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Animal Ark for National Poetry Month

Are you getting ready to share books for kids for National Poetry Month? The new children’s book Animal Ark: Celebrating our Wild World in Poetry and Pictures by Kwame Alexander, with Mary Rand Hess, Deanna Nikaido, and photographs by Joel Sartore should be at the top of your list.

animal-ark

Animal Ark is an amazing combination of image and text. Full of vibrant verbs, the poems leap off the page:

listen to the rumble
giant stomping feet
calling brothers … sisters

This isn’t old rehashed material, either. Alexander is is referring to the fact elephants communicate through vibrations, which scientists discovered in 1997.

Not only does he reveal interesting facts about animals, but also the importance of conservation.

The words aren’t all that make this a powerful book. The photographs by National Geographic photographer Joel Sartore are incredible, too. Every detail stands out crisp against simple black or white backgrounds. How do you fit over 100 gorgeous photographs into one children’s book? The secret is fold out pages. In the back, a fold shows the name of each animal in the book, as well as its IUCN status.

Animal Ark is so moving, it just might leave you breathless. Perfect to share the main pages for story time with a class, or cuddle up with at bedtime with kids and go through the fold outs. At the very least, expect children to want to go back to it again and again.

Visit Wrapped in Foil blog for the must-see book trailer narrated by Kwame Alexander and suggestions for related activities.

Insects: The Most Fun Bug Book Ever

Over at Growing with Science blog today we’re highlighting a new Middle Grade book, Insects: The Most Fun Bug Book Ever by Sneed B. Collard III.

insects

How much fun is the book? Let’s take a look.

Starting out, it is written in an animated conversational tone, with a touch of silliness thrown in. Here’s a brief quote as a sample:

“Fireflies light up because they’re afraid of the dark. Not really!”

The information is handled in a less-than-serious way, as well. For example, there is a table in the introduction comparing the known number of species of different animal groups. Kids might not look too closely until they realize one of the categories is comic-book superheroes (there are more than 1,000 different comic-book superheroes according to the author.) The conclusion that the number of insect species far exceeds that of other animal groups comes through loud an clear, regardless, and if adding superheroes makes a reader pay more attention, then good for Mr. Collard.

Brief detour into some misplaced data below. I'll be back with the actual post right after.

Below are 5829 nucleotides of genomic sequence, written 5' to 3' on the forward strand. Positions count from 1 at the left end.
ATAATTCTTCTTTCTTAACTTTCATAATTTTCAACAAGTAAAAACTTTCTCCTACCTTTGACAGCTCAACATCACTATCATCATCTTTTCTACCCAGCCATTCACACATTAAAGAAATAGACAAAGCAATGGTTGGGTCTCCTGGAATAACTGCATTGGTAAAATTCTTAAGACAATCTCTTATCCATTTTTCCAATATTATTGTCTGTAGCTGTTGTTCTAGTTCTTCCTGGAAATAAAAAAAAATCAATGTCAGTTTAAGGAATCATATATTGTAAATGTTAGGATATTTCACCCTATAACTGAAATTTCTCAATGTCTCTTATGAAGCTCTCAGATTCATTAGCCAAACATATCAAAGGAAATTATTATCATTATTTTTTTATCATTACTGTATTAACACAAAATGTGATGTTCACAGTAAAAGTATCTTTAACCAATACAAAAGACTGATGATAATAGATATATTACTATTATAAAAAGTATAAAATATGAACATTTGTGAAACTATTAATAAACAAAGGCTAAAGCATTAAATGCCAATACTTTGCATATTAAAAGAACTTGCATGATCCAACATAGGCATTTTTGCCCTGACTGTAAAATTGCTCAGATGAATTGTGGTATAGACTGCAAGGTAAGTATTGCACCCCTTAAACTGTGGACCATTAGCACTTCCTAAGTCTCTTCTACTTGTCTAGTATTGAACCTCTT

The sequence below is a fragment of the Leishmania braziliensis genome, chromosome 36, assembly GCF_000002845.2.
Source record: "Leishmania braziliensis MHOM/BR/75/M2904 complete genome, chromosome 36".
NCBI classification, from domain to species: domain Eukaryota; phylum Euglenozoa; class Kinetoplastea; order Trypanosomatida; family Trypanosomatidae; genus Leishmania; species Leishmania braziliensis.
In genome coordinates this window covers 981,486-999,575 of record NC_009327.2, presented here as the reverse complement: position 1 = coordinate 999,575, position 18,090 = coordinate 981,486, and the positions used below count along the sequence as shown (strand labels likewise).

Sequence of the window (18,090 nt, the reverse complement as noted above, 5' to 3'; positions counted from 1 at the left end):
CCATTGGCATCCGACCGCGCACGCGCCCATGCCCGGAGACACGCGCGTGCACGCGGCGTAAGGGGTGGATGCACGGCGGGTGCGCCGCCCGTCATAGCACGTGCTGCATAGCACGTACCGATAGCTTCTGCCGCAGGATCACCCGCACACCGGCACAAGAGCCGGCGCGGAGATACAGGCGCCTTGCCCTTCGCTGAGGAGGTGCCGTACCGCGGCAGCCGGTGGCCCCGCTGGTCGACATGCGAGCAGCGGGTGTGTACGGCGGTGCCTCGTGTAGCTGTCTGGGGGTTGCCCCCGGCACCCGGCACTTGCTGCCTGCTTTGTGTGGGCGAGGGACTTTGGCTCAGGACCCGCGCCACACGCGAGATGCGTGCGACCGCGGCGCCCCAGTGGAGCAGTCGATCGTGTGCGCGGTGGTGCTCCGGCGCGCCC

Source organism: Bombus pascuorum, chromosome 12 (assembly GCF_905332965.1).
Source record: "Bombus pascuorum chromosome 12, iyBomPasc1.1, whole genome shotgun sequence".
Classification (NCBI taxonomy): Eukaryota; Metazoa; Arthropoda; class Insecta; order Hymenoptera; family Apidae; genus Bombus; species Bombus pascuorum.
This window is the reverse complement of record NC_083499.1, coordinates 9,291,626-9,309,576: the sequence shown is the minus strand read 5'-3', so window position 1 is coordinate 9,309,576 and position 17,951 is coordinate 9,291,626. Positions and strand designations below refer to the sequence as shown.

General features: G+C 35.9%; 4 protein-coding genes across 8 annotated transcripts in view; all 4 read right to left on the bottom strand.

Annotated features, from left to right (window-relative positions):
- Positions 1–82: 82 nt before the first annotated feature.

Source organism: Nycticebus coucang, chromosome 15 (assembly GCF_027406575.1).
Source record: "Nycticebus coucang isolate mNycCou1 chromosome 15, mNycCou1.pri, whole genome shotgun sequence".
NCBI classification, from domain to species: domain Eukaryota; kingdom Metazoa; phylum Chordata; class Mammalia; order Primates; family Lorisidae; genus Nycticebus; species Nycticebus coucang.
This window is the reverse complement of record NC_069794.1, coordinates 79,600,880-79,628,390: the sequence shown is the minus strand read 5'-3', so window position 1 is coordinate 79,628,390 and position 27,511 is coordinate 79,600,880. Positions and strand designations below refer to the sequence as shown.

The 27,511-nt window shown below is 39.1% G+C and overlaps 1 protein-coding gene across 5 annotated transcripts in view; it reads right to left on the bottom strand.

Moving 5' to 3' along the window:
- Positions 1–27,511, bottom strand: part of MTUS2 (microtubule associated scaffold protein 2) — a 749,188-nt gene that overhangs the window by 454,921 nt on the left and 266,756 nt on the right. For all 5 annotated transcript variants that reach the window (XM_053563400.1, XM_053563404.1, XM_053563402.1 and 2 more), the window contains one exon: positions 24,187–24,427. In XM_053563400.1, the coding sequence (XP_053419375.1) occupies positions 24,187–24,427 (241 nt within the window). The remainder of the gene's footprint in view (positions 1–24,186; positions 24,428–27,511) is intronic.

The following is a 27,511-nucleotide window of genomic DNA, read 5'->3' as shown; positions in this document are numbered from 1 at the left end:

Some parts are as the reader might expect. The illustrations are color photographs, mostly taken by the author. On the other hand, on page ten is an illustration of an insect’s anatomy hand-drawn by the author’s son. The back matter includes the standard glossary and index, but no list of books or websites to learn more. Instead the author encourages kids to go outside and observe insects in the real world.

All in all, Insects: The Most Fun Bug Book Ever is a must-have title for budding entomologists and kids interested in biology. It will also appeal to kids who enjoy their nonfiction on the lighter side, making it an excellent choice for reluctant readers. Be sure to check out a copy today.

Mapping My Day Launches Today

Today is the “birthday” for the new nonfiction picture book Mapping My Day by Julie Dillemuth and illustrated by Laura Wood.

mappin-my-day

Mapping My Day introduces basic map concepts and vocabulary by following main character Flora through her day. She wakes up to a lesson about cardinal directions, races to the bathroom while learning about map scale, and goes outside to use a treasure map full of landmarks. And that’s just before breakfast.

The back matter includes a “Note to Parents and Caregivers” which encourages children to participate and reinforce learning with suggestions for hands-on mapping activities.

You might wonder if, with the advent of the Global Positioning System (GPS), mapping might be becoming obsolete. Nothing could be further from the case. Maps are ways to present information visually, not only for geography, but also for many other fields including STEM. Plus, spatial skills learned from developing an understanding of maps are important for many careers.

All in all, Mapping My Day is a tool every educator of young children should have in their toolbox.

For more information and related activities, see Wrapped in Foil blog.

Hope you have a happy Pi Day tomorrow!

 

 

 

 

Into the Field Guides for Kids

I’m running behind today, but I guess it’s still Monday.

Today at Wrapped in Foil blog I’m featuring two children’s books in the  Into the Field Guide series.

The Into the Field Guides are lightweight and a perfect size to carry along on a hike. They won’t take up much room in a backpack. The guides feature color photographs and clear, simple descriptions to help youngsters learn to identify common animals, plants, and even rocks. They also include an introduction to some basic scientific concepts and facts. For example, the description of the stick insect explains how it uses camouflage to hide from predators.